Skip to main content
EURES (EURopean Employment Services)
News article6 January 2023European Labour Authority, Directorate-General for Employment, Social Affairs and Inclusion3 min read

How to ask your employer for a pay rise

Many employees find it awkward to ask their boss for a pay rise. However, if you have outgrown your role, had consistently good performance or taken on tasks that are above your pay grade, it is only fair that you get compensated for your work.

How to ask your employer for a pay rise

See where you stand salary-wise

One of the first things you need to do before asking for a pay rise is to compare your salary with that of other employees at your level and in your sector. There are many ways to do that. You could ask your company’s human resources officer about the salary band for your level, talk to your colleagues, visit a national salary comparison website, or search for job offers online to see how much other employers are offering for a similar role. A great place to do the latter is the EURES portal, where we currently have nearly 4 million jobs.

Build a case

Look back and reflect on the work you have done since your last pay rise (or since you were recruited). Try to get specific stats, as well as examples of times when you have gone above and beyond to do your work. This includes overtime, completed tasks that are above your pay grade, mentoring newcomers, etc. The more concrete examples you can give your manager, the stronger the case for your pay rise.

Choose the right timing

A common mistake that employees often do when asking for a pay rise is picking the wrong time to do it. Avoid busy periods when your boss is under stress, as well as periods where your company is doing cutbacks. Try to catch your boss after a big achievement for your company.

Also, consider your own tasks. Is there an important achievement or professional milestone coming up for you? You might want to wait until it happens, so you can have better grounds for a pay rise.

Do it in person

In a post-pandemic world where working remotely has become the new normal, it might be tempting to ask for a pay rise via email. However, doing this in person (or via video call) can yield a much better result. Salary negotiations are a conversation, so make sure you set up a meeting with your boss where you can talk rather than exchange emails.

Do not negotiate yourself down

Sometimes, we feel so uncomfortable asking for a pay rise that we ask for less than we think we deserve. You are your biggest supporter, so you cannot afford to let yourself down. If you think you deserve a 10 % pay rise, then ask for 10 %. Your employer is unlikely to offer you more than what you have asked for, so do not compromise with yourself.

Be positive and confident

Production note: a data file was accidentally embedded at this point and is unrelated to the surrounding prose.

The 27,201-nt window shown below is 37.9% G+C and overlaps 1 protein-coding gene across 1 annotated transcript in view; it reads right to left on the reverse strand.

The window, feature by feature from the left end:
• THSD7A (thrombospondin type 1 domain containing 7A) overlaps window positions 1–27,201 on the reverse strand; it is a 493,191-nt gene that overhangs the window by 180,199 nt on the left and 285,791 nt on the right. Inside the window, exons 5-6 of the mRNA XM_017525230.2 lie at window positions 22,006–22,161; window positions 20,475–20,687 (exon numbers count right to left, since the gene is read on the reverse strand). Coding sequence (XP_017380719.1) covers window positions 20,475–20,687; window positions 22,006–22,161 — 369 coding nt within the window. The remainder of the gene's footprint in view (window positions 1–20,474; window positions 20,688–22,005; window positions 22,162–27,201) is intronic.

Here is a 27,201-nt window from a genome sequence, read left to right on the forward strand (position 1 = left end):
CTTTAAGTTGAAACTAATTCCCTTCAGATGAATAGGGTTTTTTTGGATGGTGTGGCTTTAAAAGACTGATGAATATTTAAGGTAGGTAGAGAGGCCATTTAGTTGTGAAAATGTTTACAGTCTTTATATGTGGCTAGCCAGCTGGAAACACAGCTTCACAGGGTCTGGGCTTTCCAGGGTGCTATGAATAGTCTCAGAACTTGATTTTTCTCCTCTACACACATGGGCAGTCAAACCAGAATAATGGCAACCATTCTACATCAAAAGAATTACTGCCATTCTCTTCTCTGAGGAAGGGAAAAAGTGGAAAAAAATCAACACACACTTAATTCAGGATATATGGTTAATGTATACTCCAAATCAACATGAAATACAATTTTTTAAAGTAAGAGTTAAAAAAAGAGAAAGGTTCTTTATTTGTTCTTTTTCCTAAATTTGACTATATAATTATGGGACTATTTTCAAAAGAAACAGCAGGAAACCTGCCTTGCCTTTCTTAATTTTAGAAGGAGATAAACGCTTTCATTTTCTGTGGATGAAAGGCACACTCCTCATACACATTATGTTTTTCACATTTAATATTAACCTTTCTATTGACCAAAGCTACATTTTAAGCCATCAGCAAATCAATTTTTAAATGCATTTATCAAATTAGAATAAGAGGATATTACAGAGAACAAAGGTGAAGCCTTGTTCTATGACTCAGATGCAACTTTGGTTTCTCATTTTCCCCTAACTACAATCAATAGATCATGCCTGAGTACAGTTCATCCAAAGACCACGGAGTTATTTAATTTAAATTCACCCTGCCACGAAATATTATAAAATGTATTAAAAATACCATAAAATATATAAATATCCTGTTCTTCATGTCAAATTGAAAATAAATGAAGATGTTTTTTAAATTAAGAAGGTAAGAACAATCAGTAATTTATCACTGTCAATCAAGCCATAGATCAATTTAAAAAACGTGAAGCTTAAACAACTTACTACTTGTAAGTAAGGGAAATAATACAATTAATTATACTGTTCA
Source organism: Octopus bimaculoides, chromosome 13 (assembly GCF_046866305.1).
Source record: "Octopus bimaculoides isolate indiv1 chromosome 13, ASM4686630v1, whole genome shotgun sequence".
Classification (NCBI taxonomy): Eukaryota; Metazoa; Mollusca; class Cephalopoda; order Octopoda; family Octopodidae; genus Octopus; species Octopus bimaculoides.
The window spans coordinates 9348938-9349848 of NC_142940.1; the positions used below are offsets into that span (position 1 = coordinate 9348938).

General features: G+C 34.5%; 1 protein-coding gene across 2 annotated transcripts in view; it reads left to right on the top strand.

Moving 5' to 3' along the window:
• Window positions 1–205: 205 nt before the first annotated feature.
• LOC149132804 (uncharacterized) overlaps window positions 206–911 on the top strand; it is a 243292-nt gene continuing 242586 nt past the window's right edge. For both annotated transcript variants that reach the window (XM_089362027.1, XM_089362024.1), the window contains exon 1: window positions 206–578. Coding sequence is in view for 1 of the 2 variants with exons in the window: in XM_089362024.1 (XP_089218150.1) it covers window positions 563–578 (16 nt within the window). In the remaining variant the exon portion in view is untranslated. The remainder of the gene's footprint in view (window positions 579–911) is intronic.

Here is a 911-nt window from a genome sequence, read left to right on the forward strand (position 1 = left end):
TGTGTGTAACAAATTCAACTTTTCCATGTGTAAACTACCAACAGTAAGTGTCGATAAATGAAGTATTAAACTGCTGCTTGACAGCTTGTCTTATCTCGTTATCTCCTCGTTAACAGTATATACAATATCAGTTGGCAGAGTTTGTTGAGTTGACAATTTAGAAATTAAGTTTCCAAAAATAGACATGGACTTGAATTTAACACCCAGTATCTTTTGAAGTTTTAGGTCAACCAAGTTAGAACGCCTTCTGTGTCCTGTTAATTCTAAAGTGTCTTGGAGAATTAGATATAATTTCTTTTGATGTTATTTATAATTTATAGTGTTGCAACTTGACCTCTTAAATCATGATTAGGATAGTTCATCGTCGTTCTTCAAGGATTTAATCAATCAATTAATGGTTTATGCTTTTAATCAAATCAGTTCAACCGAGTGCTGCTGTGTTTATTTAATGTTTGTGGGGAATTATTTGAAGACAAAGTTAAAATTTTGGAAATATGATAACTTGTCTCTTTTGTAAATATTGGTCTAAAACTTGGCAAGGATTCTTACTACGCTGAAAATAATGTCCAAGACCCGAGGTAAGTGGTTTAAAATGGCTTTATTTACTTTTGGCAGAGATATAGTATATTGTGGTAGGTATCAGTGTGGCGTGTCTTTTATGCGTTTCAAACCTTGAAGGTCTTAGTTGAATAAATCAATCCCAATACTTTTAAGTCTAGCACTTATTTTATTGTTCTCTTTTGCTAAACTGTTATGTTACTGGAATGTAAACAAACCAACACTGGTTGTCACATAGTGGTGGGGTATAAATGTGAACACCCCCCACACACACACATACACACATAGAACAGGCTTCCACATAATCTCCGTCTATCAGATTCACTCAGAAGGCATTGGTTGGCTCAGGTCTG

Body language is very important when it comes to salary negotiations. Show your boss that you are confident about what you think you deserve, but do not be arrogant. Sit up straight, maintain eye contact during the meeting and make sure you have a positive attitude. Do not forget to emphasise how grateful you are for this job and for being part of their company.

Be ready to pick up more work

Sometimes, salary negotiations do not go as planned. If your employer says “no”, ask them what you could do to qualify for a pay rise. It might be a matter of taking on a few more tasks to demonstrate your worth.

Tight deadlines are a common challenge in the world of work. Learn how to handle your deadlines, both near and far, and work free from stress.


Related links:

EURES portal

Struggling to deliver on time? Learn how to never miss another deadline again


Read more:

European Job Days

Find EURES Advisers

Living and working conditions in EURES countries

EURES Jobs Database

EURES services for employers

EURES Events Calendar

Upcoming Online Events

EURES on Facebook

EURES on Twitter

EURES on LinkedIn

  • Hints and tips
  • Youth
Related section(s)
  • Hints & tips
  • Accomodation and food service activities
  • Activities of extraterritorial organisations and bodies
  • Activities of households as employers, undifferentiated goods- and services
  • Administrative and support service activities
  • Agriculture, forestry and fishing
  • Arts, entertainment and recreation
  • Construction
  • Education
  • Electricity, gas, steam and air conditioning supply
  • Financial and insurance activities
  • Human health and social work activities
  • Information and communication
  • Manufacturing
  • Mining and quarrying
  • Other service activities
  • Professional, scientific and technical activities
  • Public administration and defence; compulsory social security
  • Real estate activities
  • Transportation and storage
  • Water supply, sewerage, waste management and remediation activities
  • Wholesale and retail trade; repair of motor vehicles and motorcycles


Articles are intended to provide users of the EURES portal with information on current topics and trends and to stimulate discussion and debate. Their content does not necessarily reflect the view of the European Labour Authority (ELA) or the European Commission. Furthermore, EURES and ELA do not endorse third party websites mentioned above.